I am not a medical professional - this is not medical advice. My suggestions are based on personal experience, reading, observation and anecdotal information posted by other sufferers

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The prompts seemed to be more oriented to pharmacists than doctors or nurses, despite the fact that the latter were the alerts' main recipients.

I agree, Karma. It sounds like these systems need major Human Factors work! Probably they've been taken on by software companies that rely on engineers to make the usability decisions.

This is not medical advice. Discuss any decisions about your medical care with a knowledgeable medical practitioner.

"It has become appallingly obvious that our technology has surpassed our humanity." -- Albert Einstein

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Another study [3], published in Health Affairs, points out that EHR vendors purposely maximize the number of alerts in their products--and make it difficult for providers to adjust those alerts--in order to reduce their exposure to liability suits.

 

 

Ah, but here's the catcher in the rye. It's all about legal liability, not about ease of use.

Psychotropic drug history: Pristiq 50 mg. (mid-September 2010 through February 2011), Remeron (mid-September 2010 through January 2011), Lexapro 10 mg. (mid-February 2011 through mid-December 2011), Lorazepam (Ativan) 1 mg. as needed mid-September 2010 through early March 2012

"Never attribute to malice that which is adequately explained by stupidity." -Hanlon's Razor


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Please note that I am not a medical professional and my advice is based on personal experience, reading, and anecdotal information posted by other sufferers.

 

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Right, but a good Human Factors designer would figure out a way to do both.

This is not medical advice. Discuss any decisions about your medical care with a knowledgeable medical practitioner.

"It has become appallingly obvious that our technology has surpassed our humanity." -- Albert Einstein

All postings © copyrighted.

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  • Moderator Emeritus

Right, but a good Human Factors designer would figure out a way to do both.

 

I think you're right, Alto, but I'm a cynic. A good Human Factors designer is no doubt costly, and so many of these medically-related "services" are geared toward profit, not helping doctors or their patients. Never mind if people get disabled or worse from ill-prescribed medications and combinations thereof - it's all about the bottom line.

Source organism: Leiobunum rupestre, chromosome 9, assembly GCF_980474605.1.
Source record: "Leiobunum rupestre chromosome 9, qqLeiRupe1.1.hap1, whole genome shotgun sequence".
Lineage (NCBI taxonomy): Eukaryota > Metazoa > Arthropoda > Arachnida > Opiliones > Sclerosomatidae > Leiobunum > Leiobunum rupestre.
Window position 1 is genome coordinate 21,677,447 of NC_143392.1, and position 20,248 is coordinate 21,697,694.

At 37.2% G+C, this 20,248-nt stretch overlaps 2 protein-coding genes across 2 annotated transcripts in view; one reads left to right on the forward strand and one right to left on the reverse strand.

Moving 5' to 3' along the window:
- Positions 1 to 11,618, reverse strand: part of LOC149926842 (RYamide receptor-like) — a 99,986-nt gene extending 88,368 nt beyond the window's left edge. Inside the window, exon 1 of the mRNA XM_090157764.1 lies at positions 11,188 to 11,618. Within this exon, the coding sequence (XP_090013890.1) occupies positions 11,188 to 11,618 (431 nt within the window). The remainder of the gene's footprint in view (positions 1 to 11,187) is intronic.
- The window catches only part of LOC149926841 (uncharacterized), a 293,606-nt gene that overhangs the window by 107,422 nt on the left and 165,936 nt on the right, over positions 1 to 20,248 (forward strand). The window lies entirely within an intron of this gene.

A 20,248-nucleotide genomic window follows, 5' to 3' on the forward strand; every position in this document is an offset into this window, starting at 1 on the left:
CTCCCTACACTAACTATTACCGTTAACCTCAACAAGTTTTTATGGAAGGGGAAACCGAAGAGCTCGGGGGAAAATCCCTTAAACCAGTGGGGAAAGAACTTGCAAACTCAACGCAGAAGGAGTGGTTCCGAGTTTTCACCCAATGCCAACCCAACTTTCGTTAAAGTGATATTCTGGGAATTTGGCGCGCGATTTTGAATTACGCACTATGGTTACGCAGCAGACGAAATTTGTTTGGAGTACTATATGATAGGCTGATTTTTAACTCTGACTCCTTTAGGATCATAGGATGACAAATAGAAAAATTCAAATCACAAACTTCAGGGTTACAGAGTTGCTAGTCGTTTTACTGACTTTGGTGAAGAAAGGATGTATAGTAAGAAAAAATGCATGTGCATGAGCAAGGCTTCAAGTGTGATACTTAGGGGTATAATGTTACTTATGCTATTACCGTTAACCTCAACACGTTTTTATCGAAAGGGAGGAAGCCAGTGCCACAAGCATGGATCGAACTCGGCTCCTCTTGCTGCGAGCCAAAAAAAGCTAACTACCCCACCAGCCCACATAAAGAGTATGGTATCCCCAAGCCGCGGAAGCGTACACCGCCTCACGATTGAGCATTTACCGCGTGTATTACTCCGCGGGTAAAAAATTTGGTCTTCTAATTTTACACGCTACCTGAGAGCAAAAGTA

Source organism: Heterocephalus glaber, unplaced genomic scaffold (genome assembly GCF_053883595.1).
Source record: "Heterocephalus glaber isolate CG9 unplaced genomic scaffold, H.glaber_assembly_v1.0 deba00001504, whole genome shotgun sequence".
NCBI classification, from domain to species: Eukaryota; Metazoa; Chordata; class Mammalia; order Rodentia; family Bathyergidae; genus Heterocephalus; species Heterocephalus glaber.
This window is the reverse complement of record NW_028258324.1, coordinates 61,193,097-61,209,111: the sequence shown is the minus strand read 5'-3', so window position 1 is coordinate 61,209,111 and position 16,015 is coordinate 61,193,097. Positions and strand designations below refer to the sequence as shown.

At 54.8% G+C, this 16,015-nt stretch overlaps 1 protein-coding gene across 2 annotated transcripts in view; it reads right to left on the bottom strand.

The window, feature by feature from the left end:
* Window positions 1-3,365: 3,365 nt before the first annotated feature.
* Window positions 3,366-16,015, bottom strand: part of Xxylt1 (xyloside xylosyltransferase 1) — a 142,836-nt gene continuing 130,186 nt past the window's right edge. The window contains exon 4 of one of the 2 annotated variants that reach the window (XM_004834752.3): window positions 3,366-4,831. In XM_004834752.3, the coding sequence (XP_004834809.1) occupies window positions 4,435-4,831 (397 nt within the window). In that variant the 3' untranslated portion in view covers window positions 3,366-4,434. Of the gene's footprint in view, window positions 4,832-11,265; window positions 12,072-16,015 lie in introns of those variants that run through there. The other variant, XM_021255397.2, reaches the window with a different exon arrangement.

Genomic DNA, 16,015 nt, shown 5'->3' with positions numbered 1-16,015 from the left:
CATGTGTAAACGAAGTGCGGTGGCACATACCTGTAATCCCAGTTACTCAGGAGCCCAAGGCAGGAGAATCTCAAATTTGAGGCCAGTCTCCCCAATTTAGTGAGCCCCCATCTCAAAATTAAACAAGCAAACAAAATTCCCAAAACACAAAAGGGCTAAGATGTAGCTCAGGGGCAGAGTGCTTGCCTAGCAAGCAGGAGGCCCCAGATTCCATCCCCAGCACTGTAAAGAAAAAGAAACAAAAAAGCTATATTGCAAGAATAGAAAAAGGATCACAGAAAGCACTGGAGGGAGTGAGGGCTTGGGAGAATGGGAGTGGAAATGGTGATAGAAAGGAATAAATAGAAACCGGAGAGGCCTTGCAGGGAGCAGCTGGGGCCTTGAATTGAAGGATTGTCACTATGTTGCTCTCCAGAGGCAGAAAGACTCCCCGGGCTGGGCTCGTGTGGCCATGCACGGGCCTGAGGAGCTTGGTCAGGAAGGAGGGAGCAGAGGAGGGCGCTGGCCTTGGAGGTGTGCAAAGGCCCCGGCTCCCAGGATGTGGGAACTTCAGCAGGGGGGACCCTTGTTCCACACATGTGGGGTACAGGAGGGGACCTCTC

Many of our large money-making businesses are completely amoral. I remember reading something recently about many CEO types being diagnosable as sociopaths and that didn't surprise me at all. My doctor is a cheapskate. My dentist goes crazy when a patient cancels an appointment and doesn't make another one right away. My podiatrist schedules appointments every nine weeks whether you need it or not. Quest Labs now demands a fifty dollar deposit before they'll draw blood, just in case the insurance company doesn't pay. And it isn't just the medical profession that has its eye on the money.

 

I'm a CPA and spent the last seven years of my working life auditing insurance companies, everything from Blue Cross to tiny fraternal organizations and little niche companies specializing in services like title insurance. There was only one that truly had any concern for its policy holders, a small fraternal that not only offered burial insurance, but actually helped its members to learn English as a second language and get jobs.

 

Once when I was expressing confusion over a situation, a friend told me to "follow the money". That was years ago and the advice is still right on.

Psychotropic drug history: Pristiq 50 mg. (mid-September 2010 through February 2011), Remeron (mid-September 2010 through January 2011), Lexapro 10 mg. (mid-February 2011 through mid-December 2011), Lorazepam (Ativan) 1 mg. as needed mid-September 2010 through early March 2012

"Never attribute to malice that which is adequately explained by stupidity." -Hanlon's Razor


Introduction: http://survivingantidepressants.org/index.php?/topic/1588-introducing-jemima/

 

Success Story: http://survivingantidepressants.org/index.php?/topic/6263-success-jemima-survives-lexapro-and-dr-dickhead-too/

Please note that I am not a medical professional and my advice is based on personal experience, reading, and anecdotal information posted by other sufferers.

 

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Ahem, having been in the HF design field, I can tell you a good HF designer costs less than an engineer. It costs a LOT more to fix these applications when these problems show up than it could ever cost to do user-centered design from the start.

 

The usability issues showing up in EMRs are because the management of the process is technology-centric rather than user-centric. This happens all the time. It's not really because of the cost, it's a cultural issue.

 

As technology-centric software engineering takes over more and more of our lives, this will become more and more evident.

This is not medical advice. Discuss any decisions about your medical care with a knowledgeable medical practitioner.

"It has become appallingly obvious that our technology has surpassed our humanity." -- Albert Einstein

All postings © copyrighted.